Imagine a group of people on a trek through the desert. Suppose a very shocking, but perfectly natural, event occurs. It could be an earthquake or a volcanic eruption. The people will be very disoriented by the event. They are likely to interpret it as a sign from the gods. Now as the years go by, the memory of the event grows dim. People add to the story. Perhaps the people heard voices? Perhaps the gods appeared to them? Perhaps the gods wanted something from them? Perhaps the gods told them what they wanted? Gradually the memory of the original natural event is transformed into the story of a national revelation.
The critics say that this sort of transformation has occurred very often. The myths of many ancient peoples were produced by this sort of process. There is no reason, they say, not to suppose that it caused the belief in a national revelation as well. Thus they claim to have a reasonable alternative explanation for the belief.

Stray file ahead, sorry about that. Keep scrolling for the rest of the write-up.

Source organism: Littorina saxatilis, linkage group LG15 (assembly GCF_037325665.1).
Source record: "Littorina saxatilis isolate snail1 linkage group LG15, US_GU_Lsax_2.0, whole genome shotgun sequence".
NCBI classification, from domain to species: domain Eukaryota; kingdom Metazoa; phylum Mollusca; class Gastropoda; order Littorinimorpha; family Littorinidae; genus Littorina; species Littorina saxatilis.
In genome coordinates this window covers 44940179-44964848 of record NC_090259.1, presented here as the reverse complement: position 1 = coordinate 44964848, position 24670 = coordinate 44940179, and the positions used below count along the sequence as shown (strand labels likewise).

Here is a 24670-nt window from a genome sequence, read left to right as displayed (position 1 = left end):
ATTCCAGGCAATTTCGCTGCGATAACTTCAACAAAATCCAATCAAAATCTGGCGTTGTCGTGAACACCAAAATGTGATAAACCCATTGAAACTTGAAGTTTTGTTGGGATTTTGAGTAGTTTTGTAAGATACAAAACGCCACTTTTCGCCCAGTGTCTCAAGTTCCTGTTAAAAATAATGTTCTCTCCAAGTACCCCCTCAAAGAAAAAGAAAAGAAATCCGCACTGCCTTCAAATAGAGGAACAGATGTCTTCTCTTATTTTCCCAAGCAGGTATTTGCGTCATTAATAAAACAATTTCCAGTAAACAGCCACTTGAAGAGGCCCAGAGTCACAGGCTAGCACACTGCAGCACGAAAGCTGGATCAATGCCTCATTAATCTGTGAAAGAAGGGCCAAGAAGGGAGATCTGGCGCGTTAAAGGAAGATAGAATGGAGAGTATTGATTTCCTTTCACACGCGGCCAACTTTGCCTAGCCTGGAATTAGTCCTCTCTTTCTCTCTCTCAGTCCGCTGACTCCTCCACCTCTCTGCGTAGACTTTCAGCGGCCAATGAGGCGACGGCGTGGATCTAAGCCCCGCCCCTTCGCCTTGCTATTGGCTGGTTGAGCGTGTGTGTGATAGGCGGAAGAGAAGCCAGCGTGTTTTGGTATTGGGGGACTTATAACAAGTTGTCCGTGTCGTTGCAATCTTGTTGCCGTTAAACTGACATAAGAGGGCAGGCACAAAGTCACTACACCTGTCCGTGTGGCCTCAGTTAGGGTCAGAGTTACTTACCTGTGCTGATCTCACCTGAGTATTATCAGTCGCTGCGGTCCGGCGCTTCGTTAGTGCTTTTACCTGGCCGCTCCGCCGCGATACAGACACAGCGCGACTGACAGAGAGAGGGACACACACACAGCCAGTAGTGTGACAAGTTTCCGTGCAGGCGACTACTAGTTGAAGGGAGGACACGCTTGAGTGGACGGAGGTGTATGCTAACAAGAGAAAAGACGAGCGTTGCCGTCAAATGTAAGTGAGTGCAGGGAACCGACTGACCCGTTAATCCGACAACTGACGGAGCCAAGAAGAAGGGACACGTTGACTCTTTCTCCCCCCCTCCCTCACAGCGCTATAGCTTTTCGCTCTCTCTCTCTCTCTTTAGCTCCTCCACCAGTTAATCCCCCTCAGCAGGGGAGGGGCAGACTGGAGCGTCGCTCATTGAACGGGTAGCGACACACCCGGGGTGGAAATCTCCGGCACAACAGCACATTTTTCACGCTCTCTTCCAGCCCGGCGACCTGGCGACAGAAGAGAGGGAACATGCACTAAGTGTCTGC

THE ATTEMPT FAILS (1) – IMPLAUSIBLE
The explanation offered by the critics is not acceptable. There are two reasons. The less important reason is that the explanation is extremely implausible. To see this we need to inspect the details of the explanation. Exactly how was the story first formulated? How is it transmitted to the next generation? What are the stages of the breakdown in memory? Who invents the new details and how are they accepted by others? Now there is one great obstacle to inspecting the details – they are never provided! The suggestion is always a vague “maybe it happened something like this.”